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FIG 4.10. The complementary controller has a model of the process in its positive feedback loop.
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FIG 4.11. With complementary feedback, m images r, producing response which appears to be open loop.
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The output change Am proceeds through the process to cause AC = Am K,g, = 100 Ar K, $f Since lOOK,/P = 1, the set-point response is
AC = Ar g,
Passing through the subtracting junction, e = Ar - AC = Ar -- Am K,g, The signal then appears at the summing point as
Kpgp = 100 $ - Am g, 100; = 100 $ - 100 Am p
Within the controller, complementary feedback is sending +Am g, to the same summing point, such that Am will retain its original value of 100 Ar/P as e returns to zero. The controlled variable responds as it, would if the loop were open, because the output of the controller is constant after the new set point has been inserted. Overshoot is impossible with this control arrangement, so critical damping is always attained. Figure 4.11 shows how a typical process might respond to a step set-point change. The principal advantage of this type of control scheme is that critical damping can be achieved with a proportional loop gain of unity; in most control loops, the proportional gain exceeds unity. In a single-capacity process, for example, the proportional band may be reduced to zero, placing the proportional loop gain at infinity. Yet there are some processes, notably those dominated by dead time, in which the loop gain must be much less than unit,y to obtain the desired damping. Figure 1.26 shows the required proportional band for s/4-amplitude damping for any combin:tt,ion of dead time and capacity. A band of 100 percent (proportional gain of 1.0) is seen to be required for a process whose T~/T~ = 1.2. But with complementary feedback, the same proportional gain could produce c~ritjcal damping. Complementary feedback is, by this token, of advant,agc in the most dificult processes.
1 Selecting the Feedback Controller
For Dead Time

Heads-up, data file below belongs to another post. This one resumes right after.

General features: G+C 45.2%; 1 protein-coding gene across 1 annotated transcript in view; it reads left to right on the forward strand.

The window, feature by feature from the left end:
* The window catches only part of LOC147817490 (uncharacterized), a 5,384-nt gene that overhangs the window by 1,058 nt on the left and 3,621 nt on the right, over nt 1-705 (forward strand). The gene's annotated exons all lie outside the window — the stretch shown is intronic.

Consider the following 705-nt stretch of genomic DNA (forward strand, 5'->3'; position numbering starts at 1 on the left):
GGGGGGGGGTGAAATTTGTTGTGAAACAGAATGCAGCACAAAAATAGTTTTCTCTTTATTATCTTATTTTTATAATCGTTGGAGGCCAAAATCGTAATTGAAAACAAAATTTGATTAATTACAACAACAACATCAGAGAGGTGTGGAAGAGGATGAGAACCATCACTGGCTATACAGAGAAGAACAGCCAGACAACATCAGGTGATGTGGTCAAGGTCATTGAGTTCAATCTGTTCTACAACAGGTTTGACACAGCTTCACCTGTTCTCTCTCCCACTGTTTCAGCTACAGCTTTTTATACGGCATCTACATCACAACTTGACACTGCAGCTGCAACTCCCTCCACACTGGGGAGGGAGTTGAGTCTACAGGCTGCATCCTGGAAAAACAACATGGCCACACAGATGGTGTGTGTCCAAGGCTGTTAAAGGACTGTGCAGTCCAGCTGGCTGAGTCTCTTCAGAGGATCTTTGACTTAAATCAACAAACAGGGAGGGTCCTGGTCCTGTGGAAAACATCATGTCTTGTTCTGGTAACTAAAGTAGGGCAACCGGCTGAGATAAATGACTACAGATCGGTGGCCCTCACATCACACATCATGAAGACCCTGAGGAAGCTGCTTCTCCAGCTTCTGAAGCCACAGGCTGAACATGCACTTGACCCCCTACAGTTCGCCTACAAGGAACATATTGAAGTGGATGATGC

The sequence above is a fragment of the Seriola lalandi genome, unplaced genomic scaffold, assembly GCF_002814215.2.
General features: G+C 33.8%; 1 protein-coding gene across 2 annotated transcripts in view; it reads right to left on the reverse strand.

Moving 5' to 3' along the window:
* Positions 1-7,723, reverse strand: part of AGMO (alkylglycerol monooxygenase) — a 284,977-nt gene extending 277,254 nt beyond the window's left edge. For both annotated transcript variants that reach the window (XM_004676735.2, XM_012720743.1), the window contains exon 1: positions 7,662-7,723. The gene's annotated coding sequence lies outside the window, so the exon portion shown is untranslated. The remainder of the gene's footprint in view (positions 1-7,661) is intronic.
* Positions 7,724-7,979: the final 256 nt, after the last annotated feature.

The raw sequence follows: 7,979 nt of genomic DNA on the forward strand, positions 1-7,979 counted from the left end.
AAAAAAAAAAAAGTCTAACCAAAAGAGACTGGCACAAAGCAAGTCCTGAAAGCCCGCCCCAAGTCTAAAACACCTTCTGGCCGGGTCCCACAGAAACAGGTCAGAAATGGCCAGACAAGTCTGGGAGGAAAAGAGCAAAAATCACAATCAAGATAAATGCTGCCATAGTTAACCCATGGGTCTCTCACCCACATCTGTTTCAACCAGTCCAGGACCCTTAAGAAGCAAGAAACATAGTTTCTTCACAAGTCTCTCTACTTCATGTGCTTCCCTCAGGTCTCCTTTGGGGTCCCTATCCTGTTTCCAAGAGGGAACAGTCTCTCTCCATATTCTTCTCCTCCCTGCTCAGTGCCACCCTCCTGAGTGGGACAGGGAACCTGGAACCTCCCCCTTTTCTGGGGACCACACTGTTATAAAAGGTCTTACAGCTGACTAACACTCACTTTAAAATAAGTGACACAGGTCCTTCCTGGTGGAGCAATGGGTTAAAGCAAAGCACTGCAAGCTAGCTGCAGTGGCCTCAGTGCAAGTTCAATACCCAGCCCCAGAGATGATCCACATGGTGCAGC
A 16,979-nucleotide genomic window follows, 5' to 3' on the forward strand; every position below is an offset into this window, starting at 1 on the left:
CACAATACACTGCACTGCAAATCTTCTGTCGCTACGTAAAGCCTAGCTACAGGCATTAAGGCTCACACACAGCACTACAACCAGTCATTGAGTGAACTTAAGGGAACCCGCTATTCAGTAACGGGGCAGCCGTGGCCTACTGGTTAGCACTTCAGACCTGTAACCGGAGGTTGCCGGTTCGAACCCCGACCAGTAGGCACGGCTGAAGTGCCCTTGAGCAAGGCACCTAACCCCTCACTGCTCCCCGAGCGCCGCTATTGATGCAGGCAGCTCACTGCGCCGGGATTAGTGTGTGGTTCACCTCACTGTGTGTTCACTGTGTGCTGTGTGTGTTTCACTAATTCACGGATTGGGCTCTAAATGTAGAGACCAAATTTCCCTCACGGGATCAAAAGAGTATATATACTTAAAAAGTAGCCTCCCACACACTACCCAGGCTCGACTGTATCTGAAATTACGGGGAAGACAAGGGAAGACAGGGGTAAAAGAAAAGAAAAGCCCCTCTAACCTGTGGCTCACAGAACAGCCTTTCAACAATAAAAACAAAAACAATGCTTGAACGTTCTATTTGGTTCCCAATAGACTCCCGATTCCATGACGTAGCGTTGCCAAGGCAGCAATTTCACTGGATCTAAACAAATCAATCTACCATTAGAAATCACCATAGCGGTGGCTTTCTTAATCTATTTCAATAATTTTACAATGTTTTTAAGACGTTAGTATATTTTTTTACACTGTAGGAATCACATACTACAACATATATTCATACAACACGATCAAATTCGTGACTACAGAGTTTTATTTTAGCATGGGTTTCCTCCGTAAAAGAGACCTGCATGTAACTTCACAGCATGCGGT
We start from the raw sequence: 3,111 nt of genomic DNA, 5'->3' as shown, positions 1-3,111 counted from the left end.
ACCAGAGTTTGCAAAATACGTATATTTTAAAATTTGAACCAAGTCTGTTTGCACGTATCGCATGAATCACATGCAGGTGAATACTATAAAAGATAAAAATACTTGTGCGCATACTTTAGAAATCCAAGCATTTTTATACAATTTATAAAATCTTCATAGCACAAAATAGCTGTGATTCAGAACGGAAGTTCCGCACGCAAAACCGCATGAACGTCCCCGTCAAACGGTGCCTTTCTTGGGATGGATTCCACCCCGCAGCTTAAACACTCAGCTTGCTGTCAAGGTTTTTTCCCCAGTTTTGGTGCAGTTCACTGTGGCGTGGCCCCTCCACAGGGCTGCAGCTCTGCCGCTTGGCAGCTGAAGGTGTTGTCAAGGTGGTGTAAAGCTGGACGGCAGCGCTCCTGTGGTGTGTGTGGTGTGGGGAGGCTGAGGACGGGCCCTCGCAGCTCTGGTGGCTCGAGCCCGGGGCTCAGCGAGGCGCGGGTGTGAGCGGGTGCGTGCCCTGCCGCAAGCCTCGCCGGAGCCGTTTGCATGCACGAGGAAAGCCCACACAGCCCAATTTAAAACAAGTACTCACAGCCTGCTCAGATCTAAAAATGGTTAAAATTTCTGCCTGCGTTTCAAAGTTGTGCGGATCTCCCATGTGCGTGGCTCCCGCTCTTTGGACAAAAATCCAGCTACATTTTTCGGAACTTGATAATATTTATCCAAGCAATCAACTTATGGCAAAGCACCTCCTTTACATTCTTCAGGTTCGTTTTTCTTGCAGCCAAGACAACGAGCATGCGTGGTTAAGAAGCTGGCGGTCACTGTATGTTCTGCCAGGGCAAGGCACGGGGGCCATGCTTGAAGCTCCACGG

In theory, complementary feedback is capable of critically damping a process consisting of pure dead time. Following the lines of the example given for proportional control of dead time in Chap. 1, the advantages of complementary feedback will be demonstrated. For simplicity, let K, = 1. The controller output is
wl* =
9 (1 - c ) + m,-1
where n = t/Td.
cm = Inn-l
The process responds:
Starting at conditions t . = co = )/lo = 0 percent, P = 100 percent, a set-point change of 50 percent initiates the following sequence: 1 0 = 0%
1 1 = 5 0 co = 07 Cl = 0
c2 f 5 0
1111 = 1.0(50 7122 = 1.0(50
= o( c
- 0) + 0 = 50 - 50) + 50 = 50
The process comes to rest in one dead time. The best value of lOOK,/P is 1.0. At 2.0, the loop becomes undamped, while at <l.O, damping is heavier than critical. Figure 4.12 illustrates the effect of changing gain. So some variation in gain can be tolerat ed. Unfortunately the same is not true for the complementary feedback term g,. If the positive feedback arrives at a different time than the negative feedback from the process, the loop mill break into oscillations of two periods, which are the sum and the difference of the two dead . times. Perhaps the most significant features of complementary feedback, as brought out in this example, are: 1. No offset 2. Fast response (TV = 27d) 3. Availability of critical damping
FIG 4.12. The amount of damping varies inversely with loop gain.
0 1 2 3 4 n=t/r* 5 6 7 0
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FIG 4.13. A proportional-plus-reset controller is the complement of a single-capacity process.
Integral control of dead time was able to eliminate offset, but at 7O = 4rd. Neither proportional nor integral control was capable of critically damping the loop.
For Single Capacity
Although there is no need to use a complementary controller on simple processes, it is nevertheless interesting to speculate on its configuration. If the process is a first-order lag, its complementary controller turns out to be proportional-plus-reset. In fact, pneumatic two-mode controllers are made this way, as shown in Fig. 4.13. A single-capacity process can tolerate zero proportional band and zero reset time. Compared to a dead-time process, it can be concluded that the easier the process is to control, the less critical are its mode adjustments.
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